© 2022 90.5 WESA
Play Live Radio
Next Up:
Available On Air Stations

Police Drones Are Watching, And In At Least One State, They're Armed

Noah Berger
Alameda County Sheriff's Deputy Dave Durbin prepares to fly a drone during a demonstration in Dublin, Calif., on Aug, 14, 2015. Some police agencies admitted at the time to flying their aircraft without realizing they needed approval from the FAA.

At least 15 states have allowed police agencies to pilot surveillance drones in the name of public safety, including one that can carry weapons.

This week on 90.5 WESA’s Criminal Injustice podcast, University of Pittsburgh law professor and host David Harris talks to the Cato Institute’s Matthew Feeney from his office in Washington D.C.

Feeney says those technological toys come with some serious privacy concerns.

Their conversation has been edited for length and clarity.

DAVID HARRIS: When I hear the word drone I think of hobby helicopters, those sort of things that you see people playing with in the parks. Is that what we're talking about here with police drones?

MATTHEW FEENEY: We are talking about devices that are similar to those but slightly more sophisticated. We're talking here about police drones that can be attached with cameras, that despite the toys you might be able to pick up from a local store, are capable of picking out faces and other details from quite a considerable distance, raising all sorts of interesting policy questions.

HARRIS: So how precise are those cameras? What kind of detail would police be able to see?

FEENEY: From a pretty decent distance they'll be able to see who you are (and) where you are. They'll be able to see what kind of car you're driving or perhaps even, given some technology, what you're cooking on the grill on your porch.

HARRIS: Now this could be a good thing, it strikes me. You know, will police be able to catch bad guys in the midst of criminal activity in real time – things that they wouldn't know about otherwise?

FEENEY: Undoubtedly. Drones are a valuable tool for law enforcement. They can help with investigations of wanted suspects – active shooters (or) people who have taken others hostage. They could also be valuable in investigating toxic spills or car crashes and other crime scenes. But we should be wary of the fact that they also pose significant privacy concerns.

HARRIS: What kind of privacy concerns?

FEENEY: Ordinary surveillance that police have been using helicopters and airplanes for. But I'm also very concerned about advances in technology and how they could allow police in the not too distant future to keep cities under constant surveillance.

HARRIS: Like a lot of states, Pennsylvania would have laws against stalking or harassment, wiretapping (and) privacy invasion, but those don't apply to law enforcement. What kind of legislative fixes should there be to protect the rest of us when drones are used?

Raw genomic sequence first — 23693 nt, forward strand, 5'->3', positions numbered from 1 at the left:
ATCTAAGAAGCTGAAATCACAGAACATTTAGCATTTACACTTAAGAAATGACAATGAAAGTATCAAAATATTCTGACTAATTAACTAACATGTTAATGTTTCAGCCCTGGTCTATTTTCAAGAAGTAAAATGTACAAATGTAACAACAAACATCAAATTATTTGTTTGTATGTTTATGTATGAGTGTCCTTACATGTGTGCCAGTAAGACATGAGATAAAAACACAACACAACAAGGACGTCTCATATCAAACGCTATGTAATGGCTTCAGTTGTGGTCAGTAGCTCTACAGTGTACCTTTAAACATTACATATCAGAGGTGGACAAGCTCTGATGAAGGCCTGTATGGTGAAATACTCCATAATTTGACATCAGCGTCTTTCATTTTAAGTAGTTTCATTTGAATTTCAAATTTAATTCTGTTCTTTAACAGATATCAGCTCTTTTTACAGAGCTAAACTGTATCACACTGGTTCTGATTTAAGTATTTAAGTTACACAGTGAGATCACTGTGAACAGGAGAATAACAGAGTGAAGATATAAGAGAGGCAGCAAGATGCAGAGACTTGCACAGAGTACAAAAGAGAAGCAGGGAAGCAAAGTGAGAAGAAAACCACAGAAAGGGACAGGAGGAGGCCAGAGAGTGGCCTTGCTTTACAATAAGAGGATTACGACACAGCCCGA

FEENEY: In my own work, I've outlined a few legislative proposals, such as requiring warrants for police drones, but also bans on weapons being attached to unmanned aerial vehicles.

HARRIS: And how about other kinds of technology that might be affixed to cameras like facial recognition?

FEENEY: Yeah, we should all keep in mind that police drones could be used as a platform for a wide range of surveillance technology, such as license plate readers, facial recognition cameras and Sting Rays.

HARRIS: You mentioned weapons. Is there a state that allows drones to be equipped with weapons?

FEENEY: North Dakota became the first state to legalize the use of so-called “non-lethal weapons” on police drones. But this should worry us given that many supposed “non-lethal weapons” can, in fact, be lethal.

HARRIS: And I imagine your legislative fixes would address this idea of weaponized drones.

FEENEY: I do not think it's a good idea for police to outfit the drones with any weapons, whether those are non-lethal weapons such as Tasers or lethal ones such as traditional firearms.

HARRIS: Do we have any evidence that those non-lethal weapons in North Dakota on drones have been used yet?

FEENEY: I do not have any evidence that they have been, but it certainly would be legal for them to do so.

You can hear more from David Harris’s conversation with Matthey Feeney on this week’s episode of WESA’s Criminal Injustice podcast. Subscribe on iTunes or through your favorite podcast app.

Megan Harris is a writer, editor, photographer and curator for Pittsburgh's NPR News station. She leads editorial coverage for The Confluence, 90.5 WESA's live, one-hour, daily morning news show.